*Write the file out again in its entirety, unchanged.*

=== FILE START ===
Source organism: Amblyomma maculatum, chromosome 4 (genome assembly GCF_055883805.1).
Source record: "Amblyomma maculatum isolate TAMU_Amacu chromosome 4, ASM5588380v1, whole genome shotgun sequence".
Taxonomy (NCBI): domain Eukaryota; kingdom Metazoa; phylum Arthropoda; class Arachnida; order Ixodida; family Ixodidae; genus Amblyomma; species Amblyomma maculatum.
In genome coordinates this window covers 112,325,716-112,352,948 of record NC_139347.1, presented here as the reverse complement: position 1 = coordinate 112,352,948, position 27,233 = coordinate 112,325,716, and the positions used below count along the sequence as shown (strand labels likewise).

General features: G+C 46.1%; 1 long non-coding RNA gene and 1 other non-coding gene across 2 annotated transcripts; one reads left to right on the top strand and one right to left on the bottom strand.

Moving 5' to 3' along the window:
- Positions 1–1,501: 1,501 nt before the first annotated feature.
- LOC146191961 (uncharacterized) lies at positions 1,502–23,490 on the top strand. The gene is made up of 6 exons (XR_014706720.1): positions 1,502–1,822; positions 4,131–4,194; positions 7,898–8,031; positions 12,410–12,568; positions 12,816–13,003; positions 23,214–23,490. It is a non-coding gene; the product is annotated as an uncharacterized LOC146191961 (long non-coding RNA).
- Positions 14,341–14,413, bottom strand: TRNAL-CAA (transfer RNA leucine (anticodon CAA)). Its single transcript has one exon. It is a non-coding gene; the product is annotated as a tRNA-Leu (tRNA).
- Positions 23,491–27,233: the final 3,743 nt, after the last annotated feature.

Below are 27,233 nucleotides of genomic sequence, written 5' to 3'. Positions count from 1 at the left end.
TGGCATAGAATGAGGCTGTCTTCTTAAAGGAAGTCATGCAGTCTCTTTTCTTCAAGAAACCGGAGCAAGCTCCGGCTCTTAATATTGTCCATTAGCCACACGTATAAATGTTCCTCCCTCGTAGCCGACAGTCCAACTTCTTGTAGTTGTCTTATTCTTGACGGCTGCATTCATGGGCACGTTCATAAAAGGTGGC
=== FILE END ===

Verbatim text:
Source organism: Amblyomma maculatum, chromosome 4 (genome assembly GCF_055883805.1).
Source record: "Amblyomma maculatum isolate TAMU_Amacu chromosome 4, ASM5588380v1, whole genome shotgun sequence".
Taxonomy (NCBI): domain Eukaryota; kingdom Metazoa; phylum Arthropoda; class Arachnida; order Ixodida; family Ixodidae; genus Amblyomma; species Amblyomma maculatum.
In genome coordinates this window covers 112,325,716-112,352,948 of record NC_139347.1, presented here as the reverse complement: position 1 = coordinate 112,352,948, position 27,233 = coordinate 112,325,716, and the positions used below count along the sequence as shown (strand labels likewise).

General features: G+C 46.1%; 1 long non-coding RNA gene and 1 other non-coding gene across 2 annotated transcripts; one reads left to right on the top strand and one right to left on the bottom strand.

Moving 5' to 3' along the window:
- Positions 1–1,501: 1,501 nt before the first annotated feature.
- LOC146191961 (uncharacterized) lies at positions 1,502–23,490 on the top strand. The gene is made up of 6 exons (XR_014706720.1): positions 1,502–1,822; positions 4,131–4,194; positions 7,898–8,031; positions 12,410–12,568; positions 12,816–13,003; positions 23,214–23,490. It is a non-coding gene; the product is annotated as an uncharacterized LOC146191961 (long non-coding RNA).
- Positions 14,341–14,413, bottom strand: TRNAL-CAA (transfer RNA leucine (anticodon CAA)). Its single transcript has one exon. It is a non-coding gene; the product is annotated as a tRNA-Leu (tRNA).
- Positions 23,491–27,233: the final 3,743 nt, after the last annotated feature.

Below are 27,233 nucleotides of genomic sequence, written 5' to 3'. Positions count from 1 at the left end.
TGGCATAGAATGAGGCTGTCTTCTTAAAGGAAGTCATGCAGTCTCTTTTCTTCAAGAAACCGGAGCAAGCTCCGGCTCTTAATATTGTCCATTAGCCACACGTATAAATGTTCCTCCCTCGTAGCCGACAGTCCAACTTCTTGTAGTTGTCTTATTCTTGACGGCTGCATTCATGGGCACGTTCATAAAAGGTGGC